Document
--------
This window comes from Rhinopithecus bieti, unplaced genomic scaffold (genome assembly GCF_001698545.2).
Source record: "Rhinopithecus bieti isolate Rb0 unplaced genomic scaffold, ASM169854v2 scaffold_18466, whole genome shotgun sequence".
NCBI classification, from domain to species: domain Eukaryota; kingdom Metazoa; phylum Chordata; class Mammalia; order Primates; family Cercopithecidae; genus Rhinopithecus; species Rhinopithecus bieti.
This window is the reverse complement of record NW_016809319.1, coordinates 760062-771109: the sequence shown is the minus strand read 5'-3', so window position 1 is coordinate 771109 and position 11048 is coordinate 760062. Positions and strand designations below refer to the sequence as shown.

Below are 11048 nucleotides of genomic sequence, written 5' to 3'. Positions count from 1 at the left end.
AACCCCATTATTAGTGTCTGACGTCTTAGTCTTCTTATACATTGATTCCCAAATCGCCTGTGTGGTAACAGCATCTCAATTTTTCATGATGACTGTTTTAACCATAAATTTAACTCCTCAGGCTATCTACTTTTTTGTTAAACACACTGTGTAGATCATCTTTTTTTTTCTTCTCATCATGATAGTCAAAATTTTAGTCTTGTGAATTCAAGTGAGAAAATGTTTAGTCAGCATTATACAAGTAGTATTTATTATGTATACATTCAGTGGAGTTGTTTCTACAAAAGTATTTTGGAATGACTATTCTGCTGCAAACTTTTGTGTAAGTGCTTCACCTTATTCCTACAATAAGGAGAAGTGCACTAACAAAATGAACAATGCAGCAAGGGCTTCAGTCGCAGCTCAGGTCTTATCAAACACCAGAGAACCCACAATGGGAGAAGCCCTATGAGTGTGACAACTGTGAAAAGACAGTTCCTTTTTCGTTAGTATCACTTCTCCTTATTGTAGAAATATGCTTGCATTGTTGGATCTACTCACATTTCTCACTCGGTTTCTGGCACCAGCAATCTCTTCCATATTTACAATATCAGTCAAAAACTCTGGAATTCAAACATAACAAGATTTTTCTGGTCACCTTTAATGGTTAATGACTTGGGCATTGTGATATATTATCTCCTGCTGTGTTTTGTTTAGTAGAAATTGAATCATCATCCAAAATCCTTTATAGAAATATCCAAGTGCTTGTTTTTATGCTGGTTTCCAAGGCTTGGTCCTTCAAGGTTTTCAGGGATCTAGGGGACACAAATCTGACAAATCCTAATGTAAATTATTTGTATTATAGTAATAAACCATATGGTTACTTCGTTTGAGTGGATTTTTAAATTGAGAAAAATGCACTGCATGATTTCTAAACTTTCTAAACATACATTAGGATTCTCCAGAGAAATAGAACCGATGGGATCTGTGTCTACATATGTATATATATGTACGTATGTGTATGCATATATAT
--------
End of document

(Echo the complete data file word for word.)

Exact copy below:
This window comes from Rhinopithecus bieti, unplaced genomic scaffold (genome assembly GCF_001698545.2).
Source record: "Rhinopithecus bieti isolate Rb0 unplaced genomic scaffold, ASM169854v2 scaffold_18466, whole genome shotgun sequence".
NCBI classification, from domain to species: domain Eukaryota; kingdom Metazoa; phylum Chordata; class Mammalia; order Primates; family Cercopithecidae; genus Rhinopithecus; species Rhinopithecus bieti.
This window is the reverse complement of record NW_016809319.1, coordinates 760062-771109: the sequence shown is the minus strand read 5'-3', so window position 1 is coordinate 771109 and position 11048 is coordinate 760062. Positions and strand designations below refer to the sequence as shown.

Below are 11048 nucleotides of genomic sequence, written 5' to 3'. Positions count from 1 at the left end.
AACCCCATTATTAGTGTCTGACGTCTTAGTCTTCTTATACATTGATTCCCAAATCGCCTGTGTGGTAACAGCATCTCAATTTTTCATGATGACTGTTTTAACCATAAATTTAACTCCTCAGGCTATCTACTTTTTTGTTAAACACACTGTGTAGATCATCTTTTTTTTTCTTCTCATCATGATAGTCAAAATTTTAGTCTTGTGAATTCAAGTGAGAAAATGTTTAGTCAGCATTATACAAGTAGTATTTATTATGTATACATTCAGTGGAGTTGTTTCTACAAAAGTATTTTGGAATGACTATTCTGCTGCAAACTTTTGTGTAAGTGCTTCACCTTATTCCTACAATAAGGAGAAGTGCACTAACAAAATGAACAATGCAGCAAGGGCTTCAGTCGCAGCTCAGGTCTTATCAAACACCAGAGAACCCACAATGGGAGAAGCCCTATGAGTGTGACAACTGTGAAAAGACAGTTCCTTTTTCGTTAGTATCACTTCTCCTTATTGTAGAAATATGCTTGCATTGTTGGATCTACTCACATTTCTCACTCGGTTTCTGGCACCAGCAATCTCTTCCATATTTACAATATCAGTCAAAAACTCTGGAATTCAAACATAACAAGATTTTTCTGGTCACCTTTAATGGTTAATGACTTGGGCATTGTGATATATTATCTCCTGCTGTGTTTTGTTTAGTAGAAATTGAATCATCATCCAAAATCCTTTATAGAAATATCCAAGTGCTTGTTTTTATGCTGGTTTCCAAGGCTTGGTCCTTCAAGGTTTTCAGGGATCTAGGGGACACAAATCTGACAAATCCTAATGTAAATTATTTGTATTATAGTAATAAACCATATGGTTACTTCGTTTGAGTGGATTTTTAAATTGAGAAAAATGCACTGCATGATTTCTAAACTTTCTAAACATACATTAGGATTCTCCAGAGAAATAGAACCGATGGGATCTGTGTCTACATATGTATATATATGTACGTATGTGTATGCATATATAT